Review of: Stay Younger Longer

They say to write what you know. It should surprise no one that the central character of Stay Younger Longer is a reporter, author Ryan Hyatt’s former occupation. What is surprising is how Hyatt uses this storytelling device in an antithetical fashion to deliver clues to an evolving and intriguing mystery while still paying homage to his predecessors in the genre.

In classics like Asimov’s The Caves of Steel we ride along with a plucky cop just trying to fulfill their civic obligation to the public good. Richard White, on the other hand, is owed something by society. The victim of experiments by the state and compulsory service in the wars waged by profiteers he struggles to form and break allegiances with the upper crust and underbelly of a future Los Angeles. The trick for the protagonist and the reader alike is in determining which group is working to improve the ills of a society not ready to accept the cure in lieu of ignorance’s euphoria.

Also unlike our golden age future detectives Richard is unafraid to speak in an honest and unfiltered voice little different than that of a horny and ambitious 29-year-old in today’s Venice Beach. (Trigger warning for red state conservatives: sex, drugs, and rock & roll still exist in 2046 and Jesus still hasn’t come back to do anything about it!) Unlike the narrator in Caves of Steel, who spends the entire book consciously ignoring his own bigotry against robots and the shadow it casts on his professional judgment, Richard White is honest to a fault, sometimes focused more on getting laid or getting high than getting answers. Luckily the author handles this subject matter with the appropriate succinctness and realism it requires to enhance believable world-building. Hyatt knows we’re along for the (at times rough) ride and that purity of heart is not determined by what words a character uses, but the actions taken when lives are at stake.

The world only a few decades from today that Hyatt builds is filled with the familiar and fantastic in equal measure. For every shiny sky disk or hoverboard a homeless rambler still has to be incarcerated to satisfy the wants of the powerful. California’s long anticipated big one has come and gone, and rather than treated as an opportunity for rambling action sequences to fill pages, Hyatt uses this event as it would be in real life: a shared experience that shaped the lives of all involved, sometimes in subtle and surprising ways.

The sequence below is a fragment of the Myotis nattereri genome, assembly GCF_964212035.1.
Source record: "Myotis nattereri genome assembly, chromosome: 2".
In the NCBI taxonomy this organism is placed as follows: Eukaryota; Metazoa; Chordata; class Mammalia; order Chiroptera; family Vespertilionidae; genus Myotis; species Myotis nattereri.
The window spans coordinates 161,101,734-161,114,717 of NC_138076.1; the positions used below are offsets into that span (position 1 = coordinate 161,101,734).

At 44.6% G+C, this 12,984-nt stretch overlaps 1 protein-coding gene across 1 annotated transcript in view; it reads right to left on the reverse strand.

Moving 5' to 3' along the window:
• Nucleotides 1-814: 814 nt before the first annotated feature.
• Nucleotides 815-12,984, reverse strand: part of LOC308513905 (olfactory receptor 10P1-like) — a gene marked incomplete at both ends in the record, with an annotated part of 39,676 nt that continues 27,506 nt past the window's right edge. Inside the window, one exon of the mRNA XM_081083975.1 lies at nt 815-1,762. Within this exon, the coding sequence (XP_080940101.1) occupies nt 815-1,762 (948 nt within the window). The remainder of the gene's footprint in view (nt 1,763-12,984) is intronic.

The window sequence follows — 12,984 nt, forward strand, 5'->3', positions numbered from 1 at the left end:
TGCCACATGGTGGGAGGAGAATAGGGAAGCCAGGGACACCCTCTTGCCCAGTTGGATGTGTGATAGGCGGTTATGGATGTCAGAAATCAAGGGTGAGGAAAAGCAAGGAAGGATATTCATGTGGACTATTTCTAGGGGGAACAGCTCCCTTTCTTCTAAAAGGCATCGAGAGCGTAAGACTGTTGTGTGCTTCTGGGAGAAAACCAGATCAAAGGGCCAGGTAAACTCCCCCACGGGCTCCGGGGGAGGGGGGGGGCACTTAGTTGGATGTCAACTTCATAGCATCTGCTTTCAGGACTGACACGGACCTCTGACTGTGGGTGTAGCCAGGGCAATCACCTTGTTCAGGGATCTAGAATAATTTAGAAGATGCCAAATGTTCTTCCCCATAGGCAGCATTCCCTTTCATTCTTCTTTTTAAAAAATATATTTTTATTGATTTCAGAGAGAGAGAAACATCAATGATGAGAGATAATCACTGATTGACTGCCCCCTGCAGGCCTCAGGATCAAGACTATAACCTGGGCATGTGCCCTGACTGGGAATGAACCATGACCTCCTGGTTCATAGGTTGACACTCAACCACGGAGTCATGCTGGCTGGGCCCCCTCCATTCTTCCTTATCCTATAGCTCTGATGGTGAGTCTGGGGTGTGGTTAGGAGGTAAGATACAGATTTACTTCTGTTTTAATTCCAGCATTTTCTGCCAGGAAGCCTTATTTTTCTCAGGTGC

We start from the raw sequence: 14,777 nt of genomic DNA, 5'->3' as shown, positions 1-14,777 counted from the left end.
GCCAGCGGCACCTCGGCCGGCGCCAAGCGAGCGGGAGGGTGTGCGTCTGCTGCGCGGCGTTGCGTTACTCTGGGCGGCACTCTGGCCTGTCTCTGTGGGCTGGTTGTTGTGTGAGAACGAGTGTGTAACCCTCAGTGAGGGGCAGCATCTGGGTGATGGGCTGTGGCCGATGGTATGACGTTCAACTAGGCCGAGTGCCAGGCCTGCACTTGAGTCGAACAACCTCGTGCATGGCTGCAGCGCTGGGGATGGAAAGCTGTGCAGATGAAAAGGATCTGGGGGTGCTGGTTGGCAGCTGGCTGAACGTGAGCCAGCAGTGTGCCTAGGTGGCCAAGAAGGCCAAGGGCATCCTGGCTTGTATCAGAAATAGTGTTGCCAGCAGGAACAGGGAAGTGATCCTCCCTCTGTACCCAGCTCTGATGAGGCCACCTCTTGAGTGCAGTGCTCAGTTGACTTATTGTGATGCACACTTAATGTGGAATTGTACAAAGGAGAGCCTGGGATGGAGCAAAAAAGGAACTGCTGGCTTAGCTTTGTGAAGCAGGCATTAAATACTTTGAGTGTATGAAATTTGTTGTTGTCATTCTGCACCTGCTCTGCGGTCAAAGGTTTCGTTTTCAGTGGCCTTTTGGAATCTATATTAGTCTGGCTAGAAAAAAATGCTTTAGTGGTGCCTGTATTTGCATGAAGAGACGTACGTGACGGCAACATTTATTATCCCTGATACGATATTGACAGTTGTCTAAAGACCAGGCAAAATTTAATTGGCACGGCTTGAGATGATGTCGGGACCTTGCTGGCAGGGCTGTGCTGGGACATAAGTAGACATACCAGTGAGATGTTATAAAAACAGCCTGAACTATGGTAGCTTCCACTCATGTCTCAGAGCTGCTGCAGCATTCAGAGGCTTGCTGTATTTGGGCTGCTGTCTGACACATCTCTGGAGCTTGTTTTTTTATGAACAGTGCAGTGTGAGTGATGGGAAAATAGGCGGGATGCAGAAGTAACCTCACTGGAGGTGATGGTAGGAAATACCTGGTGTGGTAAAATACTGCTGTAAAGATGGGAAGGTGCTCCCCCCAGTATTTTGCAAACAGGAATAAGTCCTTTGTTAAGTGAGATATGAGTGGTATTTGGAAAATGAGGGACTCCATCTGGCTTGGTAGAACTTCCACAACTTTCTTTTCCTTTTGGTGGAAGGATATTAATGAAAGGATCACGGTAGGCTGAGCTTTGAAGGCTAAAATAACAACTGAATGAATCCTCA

The gritty reality of Venice Beach in 2046 is a welcome retreat from overly dystopian or utopian tropes rampant in other recent works of future fiction. Fancy technology exists in Hyatt’s imagining, but perfection doesn’t, and the motivations of others stay nebulous as ever. At least until Dick peels back the layers of deceit formed by the meeting of accelerated politics and technology in a California reshaped by far left wing ecological sensibilities as much as catastrophe.

Ray Kurzweil’s great hope arrived a few years ago in Dick’s world, but the potion kills just as easily as it immortalizes. We’ve been told in real life (by Ray) the cure to aging looms on the horizon, just out of reach. In Stay Younger Longer we come to understand the terrifying consequences that may accompany it and why, analogous to Big Pharma and the drug trade today, the government’s involvement might not be completely altruistic.

Stay Younger Longer is a dirty look at an uncomfortably plausible future trying to get clean. Let’s hope the real life conclusion to the issues presented is as satisfying as the one Hyatt gives us.

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